Gears of War 4: Review

Gear Up

It has been five years since Gears of War Judgement, let alone Gears 3, and yet the franchise still feels  fresh and new with the addition of Gears of War 4.

In many ways Gears of War 4 feels like a continuation of the previous trilogy’s story, while also bringing in a new cast of characters that you grow to genuinely enjoy. In Gears 4 you take the role of James “JD” Fenix, son of Marcus and Anya. Coming along with JD is Del and Kait; both of these two side characters may seem like accompanying narrative for the player at first; but its more than that. This trio of new characters have a history, and through the course of the game little by little of their backstory gets filled in.

Though the informative dialogue is helpful, its also very comedic. Certain times throughout the campaign a few visual gags or self-referential quips detail moments of horror or frustration. For example; towards the later half of the story an elevator needs to be turned on to progress further. JD tries to turn it on, and his simple reply is “of course it doesn’t work.” These moments add for levity in what could otherwise be an overly serious game. I mean its a game about overly muscular characters shooting creatures, why not add little bit of fun to it.

Gears of change

The twenty-five years between Gears 3 &4 slowly but surely come to fruition as passing dialogue-sometimes in the form of banter-between the characters fill in the gaps from the years lost-mostly done by Marcus. This easily relates JD to the player, as both are relatively uneducated about this past history.When dangerous events start to unfold JD and co. must seek out the one man who can help make sense of their troubles. Speaking of Marcus, he makes a return in Gears 4, and with a new sequel comes a new level of grumpy. Marcus is more tame-and sometimes caring-due to him being wise…as well as older. Yet throughout the story he his level of grump is due only to him wanting to be left alone in peace. Is that too much to ask?

Marcus’ role doesn’t feel shoe-horned in, in fact, it feels very purposeful. The few familiar faces from the past that you do see feel aptly appropriate towards the pacing of the story. What the story ultimately comes down to is essentially a re-introduction to the world and a passing on of the torch from old to new.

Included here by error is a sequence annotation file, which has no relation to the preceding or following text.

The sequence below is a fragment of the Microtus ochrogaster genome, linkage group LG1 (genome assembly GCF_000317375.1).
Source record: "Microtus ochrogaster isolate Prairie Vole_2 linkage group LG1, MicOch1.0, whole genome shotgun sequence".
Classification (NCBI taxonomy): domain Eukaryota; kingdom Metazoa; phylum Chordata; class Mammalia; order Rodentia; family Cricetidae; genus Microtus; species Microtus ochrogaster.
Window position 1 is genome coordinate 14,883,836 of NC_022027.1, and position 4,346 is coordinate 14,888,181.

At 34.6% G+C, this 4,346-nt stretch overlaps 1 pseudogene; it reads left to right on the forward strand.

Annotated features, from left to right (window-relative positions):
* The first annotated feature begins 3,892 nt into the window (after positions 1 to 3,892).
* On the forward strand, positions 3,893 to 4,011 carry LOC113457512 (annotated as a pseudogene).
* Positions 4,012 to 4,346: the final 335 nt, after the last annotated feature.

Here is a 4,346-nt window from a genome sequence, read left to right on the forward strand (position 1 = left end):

Speaking of new, the introduction of a new type of enemy known as DeeBee’s-robotic soldiers that are tough and annoying (because they don’t stop talking). DeeBee’s manage to be both tough and smart. I initially underestimated their capabilities while playing on normal, thinking I could mow them down with ease; boy was I wrong.

Their personal arsenal of guns are just some of the cool new additions to the campaigns vast array of new and familiar weapons. While battling the DeeBee’s, player movement must be crucial since the smart a.i. can counter at any moment. Luckily for the player, environmental hazards are introduced in the form of wind flare’s. Wind flare’s can be either your friend or foe. Various times throughout the campaign battles take place during these storms. Some tend to be less lethal than others. On occasion gusty wind will effect the player movement as the storm passes in. With this wind, environmental triggers can be used to take out enemies at long range with glorious effect. In one particular firefight I was being pinned down and noticed a construction blockade holding what looked to be a few sewer pipes in place. I shot at the blockade, and the pipes came barreling down, wiping the enemies off the field with gory effect. Thank’s wind! When it comes to the wind flare portion, lightning strikes the ground streaking its way toward you. The only way to survive is to avoid.

Much like the first Gears of War; Gears 4 goes back to it’s horror roots-at least for a good portion of the game. About halfway through the story new enemies are introduced; the Swarm. Without going into too much detail about the Swarm, lets just say many of the characteristics of this new enemy are reminiscent of the Locusts. Thats one thing I noticed while playing the story, many of the elements found in Gears 4 are lifted from the previous  installments, but just have a different wording. Many of the enemies feel similar, but also not too close to being blatant copies. These enemies may seem familiar, but don’t be fooled. Gameplay changes with the introduction of the Swarm. While fighting the DeeBee’s may be very linear in approach. Fighting the Swarm is a bit more tricky.